Population below poverty line:
4% (2001 est.)
Household income or consumption by percentage share:
lowest 10%: 2.6%
highest 10%: 24.8% (1998 est.)
Distribution of family income - Gini index:
31.6 (1993)
Inflation rate (consumer prices):
2.8% (2002 est.)
Labor force:
22 million (2001)
Labor force - by occupation:
services 69%, industry 21.5%, agriculture 9.5% (2001)
Unemployment rate:
3.1% (2002 est.)
revenues: $118.1 billion
expenditures: $95.7 billion, including capital expenditures of $22.6 billion (2000)
electronics, automobile production, chemicals, shipbuilding, steel, textiles, clothing, footwear, food processing
Industrial production growth rate:
6.5% (2002 est.)
Electricity - production:
290.7 billion kWh (2001)
Electricity - production by source:
fossil fuel: 62.4%
hydro: 0.8%
other: 0.2% (2001)
nuclear: 36.6%
Electricity - consumption:
270.3 billion kWh (2001)
Electricity - exports:
0 kWh (2001)
Electricity - imports:
0 kWh (2001)
Oil - production:
0 bbl/day (2001 est.)
Oil - consumption:
2.14 million bbl/day (2001 est.)
Oil - exports:
804,700 bbl/day (2001)
Oil - imports:
2.965 million bbl/day (2001)
Natural gas - production:
0 cu m (2001 est.)
Natural gas - consumption:
20.92 billion cu m (2001 est.)
Natural gas - exports:
0 cu m (2001 est.)
Natural gas - imports:
21.11 billion cu m (2001 est.)
Agriculture - products:
rice, root crops, barley, vegetables, fruit; cattle, pigs, chickens, milk, eggs; fish
$162.6 billion f.o.b. (2002 est.)
Exports - commodities:
electronic products, machinery and equipment, motor vehicles, steel, ships; textiles, clothing, footwear; fish
Exports - partners:
US 20.4%, China 14.7%, Japan 9.4%, Hong Kong 6.3% (2002)
$148.4 billion f.o.b. (2002 est.)
Imports - commodities:
machinery, electronics and electronic equipment, oil, steel, transport equipment, textiles, organic chemicals, grains
Imports - partners:
Japan 19.6%, US 15.2%, China 11.4%, Saudi Arabia 5% (2002)
Debt - external:
$135.2 billion (yearend 2002 est.)
Economic aid - donor:
ODA $200 million
South Korean won (KRW)
Currency code:
Exchange rates:
South Korean won per US dollar - 1,251.09 (2002), 1,290.99 (2001), 1,130.96 (2000), 1,188.82 (1999), 1,401.44 (1998)
Fiscal year:
calendar year
Communications Korea, South
Telephones - main lines in use:
24 million (2000)
Telephones - mobile cellular:
28 million (September 2000)
Telephone system:
general assessment: excellent domestic and international services
domestic: NA
international: fiber-optic submarine cable to China; the Russia-Korea-Japan submarine cable; satellite earth stations - 3 Intelsat (2 Pacific Ocean and 1 Indian Ocean) and 1 Inmarsat (Pacific Ocean region)
Radio broadcast stations:
AM 104, FM 136, shortwave 5 (2001)
47.5 million (2000)
Television broadcast stations:
121 (plus 850 repeater stations and the eight-channel American Forces Korea Network) (1999)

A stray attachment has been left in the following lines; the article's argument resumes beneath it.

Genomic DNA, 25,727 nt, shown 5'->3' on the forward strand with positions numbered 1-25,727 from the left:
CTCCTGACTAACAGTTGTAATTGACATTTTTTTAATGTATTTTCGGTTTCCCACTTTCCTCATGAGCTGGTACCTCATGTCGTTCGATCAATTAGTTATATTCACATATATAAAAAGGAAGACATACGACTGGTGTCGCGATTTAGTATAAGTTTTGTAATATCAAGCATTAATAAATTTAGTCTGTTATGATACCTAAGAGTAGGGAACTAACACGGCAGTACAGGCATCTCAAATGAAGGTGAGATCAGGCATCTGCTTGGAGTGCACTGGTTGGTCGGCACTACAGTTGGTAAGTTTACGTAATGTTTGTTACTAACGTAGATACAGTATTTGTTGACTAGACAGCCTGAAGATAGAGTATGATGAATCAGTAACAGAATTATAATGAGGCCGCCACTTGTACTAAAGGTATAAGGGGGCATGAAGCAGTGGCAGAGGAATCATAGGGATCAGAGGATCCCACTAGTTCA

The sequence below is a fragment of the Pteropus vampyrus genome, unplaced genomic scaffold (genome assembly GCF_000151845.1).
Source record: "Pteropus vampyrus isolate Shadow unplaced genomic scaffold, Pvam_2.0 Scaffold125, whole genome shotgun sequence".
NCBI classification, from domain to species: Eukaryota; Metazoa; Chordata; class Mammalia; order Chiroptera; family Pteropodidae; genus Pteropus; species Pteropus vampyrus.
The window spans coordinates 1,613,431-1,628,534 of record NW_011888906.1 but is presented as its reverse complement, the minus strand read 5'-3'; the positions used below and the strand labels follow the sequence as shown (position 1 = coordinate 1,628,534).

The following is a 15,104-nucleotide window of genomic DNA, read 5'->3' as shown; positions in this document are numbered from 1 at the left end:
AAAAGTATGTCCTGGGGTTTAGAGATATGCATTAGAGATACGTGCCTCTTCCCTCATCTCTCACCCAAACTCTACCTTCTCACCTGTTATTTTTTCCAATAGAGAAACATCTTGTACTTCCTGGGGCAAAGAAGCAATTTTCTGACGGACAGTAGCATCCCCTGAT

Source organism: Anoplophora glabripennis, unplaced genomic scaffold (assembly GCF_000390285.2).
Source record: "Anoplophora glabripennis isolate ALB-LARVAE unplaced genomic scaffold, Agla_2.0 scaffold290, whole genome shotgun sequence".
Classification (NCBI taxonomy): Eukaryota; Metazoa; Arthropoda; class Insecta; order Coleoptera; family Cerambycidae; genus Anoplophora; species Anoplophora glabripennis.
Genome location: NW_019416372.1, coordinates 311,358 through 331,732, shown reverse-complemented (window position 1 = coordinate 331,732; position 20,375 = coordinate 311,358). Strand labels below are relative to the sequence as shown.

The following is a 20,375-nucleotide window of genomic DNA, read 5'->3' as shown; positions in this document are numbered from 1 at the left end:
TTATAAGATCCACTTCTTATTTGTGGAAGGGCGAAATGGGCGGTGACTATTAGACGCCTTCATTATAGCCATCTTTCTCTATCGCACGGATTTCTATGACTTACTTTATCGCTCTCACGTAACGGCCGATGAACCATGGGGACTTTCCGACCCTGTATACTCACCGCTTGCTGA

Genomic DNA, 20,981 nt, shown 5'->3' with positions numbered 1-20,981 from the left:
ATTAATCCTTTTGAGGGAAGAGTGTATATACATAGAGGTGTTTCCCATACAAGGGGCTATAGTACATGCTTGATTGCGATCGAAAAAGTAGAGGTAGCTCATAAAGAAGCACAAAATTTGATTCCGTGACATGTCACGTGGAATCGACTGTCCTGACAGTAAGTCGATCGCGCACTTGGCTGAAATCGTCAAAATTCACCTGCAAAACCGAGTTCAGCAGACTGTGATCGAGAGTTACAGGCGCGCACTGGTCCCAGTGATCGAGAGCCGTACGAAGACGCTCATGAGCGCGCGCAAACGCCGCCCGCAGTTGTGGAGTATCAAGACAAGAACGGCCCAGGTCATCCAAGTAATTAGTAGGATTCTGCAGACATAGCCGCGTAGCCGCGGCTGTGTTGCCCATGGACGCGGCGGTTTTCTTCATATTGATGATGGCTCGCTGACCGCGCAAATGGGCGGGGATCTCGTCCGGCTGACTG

15.9 million (1997)
Internet country code:
Internet Service Providers (ISPs):
11 (2000)
Internet users:
25.6 million (2002)
Transportation Korea, South
total: 3,125 km
standard gauge: 3,125 km 1.435-m gauge (661 km electrified) (2002)
total: 86,990 km
paved: 64,808 km (including 1,996 km of expressways)
unpaved: 22,182 km (1999 est.)
1,609 km
note: restricted to small native craft
gas 1,433 km; refined products 827 km (2003)
Ports and harbors:
Chinhae, Inch'on, Kunsan, Masan, Mokp'o, P'ohang, Pusan, Tonghae-hang, Ulsan, Yosu
Merchant marine:
total: 541 ships (1,000 GRT or over) 6,490,521 GRT/10,602,751 DWT
note: includes some foreign-owned ships registered here as a flag of convenience: Australia 1, Bulgaria 1, China 1, Greece 1, Japan 1, Malaysia 1, Norway 1, Panama 1, Saint Vincent and the Grenadines 1, UK 1 (2002 est.)
ships by type: bulk 114, cargo 174, chemical tanker 63, combination bulk 9, container 52, liquefied gas 17, passenger 3, petroleum tanker 69, refrigerated cargo 21, roll on/roll off 6, short-sea passenger 2, specialized tanker 6, vehicle carrier 5
102 (2002)
Airports - with paved runways:
total: 69
over 3,047 m: 3
2,438 to 3,047 m: 18
914 to 1,523 m: 11
under 914 m: 21 (2002)
1,524 to 2,437 m: 16
Airports - with unpaved runways:
total: 33
914 to 1,523 m: 2
under 914 m: 31 (2002)
204 (2002)
Military Korea, South
Military branches:
Army, Navy, Air Force, Marine Corps, National Maritime Police (Coast Guard)
Military manpower - military age:
18 years of age (2003 est.)
Military manpower - availability:
males age 15-49: 14,252,851 (2003 est.)
Military manpower - fit for military service:
males age 15-49: 8,994,941 (2003 est.)
Military manpower - reaching military age annually:
males: 345,331 (2003 est.)
Military expenditures - dollar figure:
$13,094.3 million (FY02)
Military expenditures - percent of GDP:
2.8% (FY02)
Transnational Issues Korea, South
Disputes - international:
Military Demarcation Line within the 4-km wide Demilitarized Zone has separated North from South Korea since 1953; Liancourt Rocks (Take-shima/Tok-do) are disputed with Japan